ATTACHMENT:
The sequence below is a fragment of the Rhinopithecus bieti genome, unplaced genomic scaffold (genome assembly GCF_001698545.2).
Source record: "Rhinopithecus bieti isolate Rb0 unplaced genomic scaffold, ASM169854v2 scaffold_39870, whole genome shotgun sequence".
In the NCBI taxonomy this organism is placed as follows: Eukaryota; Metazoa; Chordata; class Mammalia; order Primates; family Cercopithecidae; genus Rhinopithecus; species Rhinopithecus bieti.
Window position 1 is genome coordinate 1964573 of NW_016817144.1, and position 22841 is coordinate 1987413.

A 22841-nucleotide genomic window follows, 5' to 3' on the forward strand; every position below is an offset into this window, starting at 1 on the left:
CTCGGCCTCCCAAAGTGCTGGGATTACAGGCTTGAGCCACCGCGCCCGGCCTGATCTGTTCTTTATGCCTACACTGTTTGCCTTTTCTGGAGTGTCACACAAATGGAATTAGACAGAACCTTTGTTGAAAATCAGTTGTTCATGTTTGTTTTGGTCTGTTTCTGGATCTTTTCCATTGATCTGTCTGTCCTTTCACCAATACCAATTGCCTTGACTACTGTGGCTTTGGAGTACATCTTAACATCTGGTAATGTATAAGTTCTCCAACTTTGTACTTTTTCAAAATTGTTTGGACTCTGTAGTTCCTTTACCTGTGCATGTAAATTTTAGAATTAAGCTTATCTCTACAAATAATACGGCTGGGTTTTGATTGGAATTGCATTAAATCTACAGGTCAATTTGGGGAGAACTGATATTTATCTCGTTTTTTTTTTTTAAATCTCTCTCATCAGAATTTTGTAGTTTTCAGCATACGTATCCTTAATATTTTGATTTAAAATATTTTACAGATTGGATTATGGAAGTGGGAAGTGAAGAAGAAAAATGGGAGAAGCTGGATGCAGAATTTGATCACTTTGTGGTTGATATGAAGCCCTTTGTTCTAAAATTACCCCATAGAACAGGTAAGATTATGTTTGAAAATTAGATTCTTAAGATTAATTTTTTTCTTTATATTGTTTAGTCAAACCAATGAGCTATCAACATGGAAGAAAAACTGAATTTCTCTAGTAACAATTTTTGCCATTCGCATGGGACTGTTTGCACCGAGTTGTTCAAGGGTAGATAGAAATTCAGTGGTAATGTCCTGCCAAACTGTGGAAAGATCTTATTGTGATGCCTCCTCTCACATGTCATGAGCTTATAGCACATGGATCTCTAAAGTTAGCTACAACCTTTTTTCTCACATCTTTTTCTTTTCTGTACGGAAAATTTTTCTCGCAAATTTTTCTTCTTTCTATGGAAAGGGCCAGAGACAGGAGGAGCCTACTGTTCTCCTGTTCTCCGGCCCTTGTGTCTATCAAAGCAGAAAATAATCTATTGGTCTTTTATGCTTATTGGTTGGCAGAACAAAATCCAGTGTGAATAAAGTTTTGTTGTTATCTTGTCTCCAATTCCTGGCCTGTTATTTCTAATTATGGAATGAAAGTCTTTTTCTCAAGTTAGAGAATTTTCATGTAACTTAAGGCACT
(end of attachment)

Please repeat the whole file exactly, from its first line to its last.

The sequence below is a fragment of the Rhinopithecus bieti genome, unplaced genomic scaffold (genome assembly GCF_001698545.2).
Source record: "Rhinopithecus bieti isolate Rb0 unplaced genomic scaffold, ASM169854v2 scaffold_39870, whole genome shotgun sequence".
In the NCBI taxonomy this organism is placed as follows: Eukaryota; Metazoa; Chordata; class Mammalia; order Primates; family Cercopithecidae; genus Rhinopithecus; species Rhinopithecus bieti.
Window position 1 is genome coordinate 1964573 of NW_016817144.1, and position 22841 is coordinate 1987413.

A 22841-nucleotide genomic window follows, 5' to 3' on the forward strand; every position below is an offset into this window, starting at 1 on the left:
CTCGGCCTCCCAAAGTGCTGGGATTACAGGCTTGAGCCACCGCGCCCGGCCTGATCTGTTCTTTATGCCTACACTGTTTGCCTTTTCTGGAGTGTCACACAAATGGAATTAGACAGAACCTTTGTTGAAAATCAGTTGTTCATGTTTGTTTTGGTCTGTTTCTGGATCTTTTCCATTGATCTGTCTGTCCTTTCACCAATACCAATTGCCTTGACTACTGTGGCTTTGGAGTACATCTTAACATCTGGTAATGTATAAGTTCTCCAACTTTGTACTTTTTCAAAATTGTTTGGACTCTGTAGTTCCTTTACCTGTGCATGTAAATTTTAGAATTAAGCTTATCTCTACAAATAATACGGCTGGGTTTTGATTGGAATTGCATTAAATCTACAGGTCAATTTGGGGAGAACTGATATTTATCTCGTTTTTTTTTTTTAAATCTCTCTCATCAGAATTTTGTAGTTTTCAGCATACGTATCCTTAATATTTTGATTTAAAATATTTTACAGATTGGATTATGGAAGTGGGAAGTGAAGAAGAAAAATGGGAGAAGCTGGATGCAGAATTTGATCACTTTGTGGTTGATATGAAGCCCTTTGTTCTAAAATTACCCCATAGAACAGGTAAGATTATGTTTGAAAATTAGATTCTTAAGATTAATTTTTTTCTTTATATTGTTTAGTCAAACCAATGAGCTATCAACATGGAAGAAAAACTGAATTTCTCTAGTAACAATTTTTGCCATTCGCATGGGACTGTTTGCACCGAGTTGTTCAAGGGTAGATAGAAATTCAGTGGTAATGTCCTGCCAAACTGTGGAAAGATCTTATTGTGATGCCTCCTCTCACATGTCATGAGCTTATAGCACATGGATCTCTAAAGTTAGCTACAACCTTTTTTCTCACATCTTTTTCTTTTCTGTACGGAAAATTTTTCTCGCAAATTTTTCTTCTTTCTATGGAAAGGGCCAGAGACAGGAGGAGCCTACTGTTCTCCTGTTCTCCGGCCCTTGTGTCTATCAAAGCAGAAAATAATCTATTGGTCTTTTATGCTTATTGGTTGGCAGAACAAAATCCAGTGTGAATAAAGTTTTGTTGTTATCTTGTCTCCAATTCCTGGCCTGTTATTTCTAATTATGGAATGAAAGTCTTTTTCTCAAGTTAGAGAATTTTCATGTAACTTAAGGCACT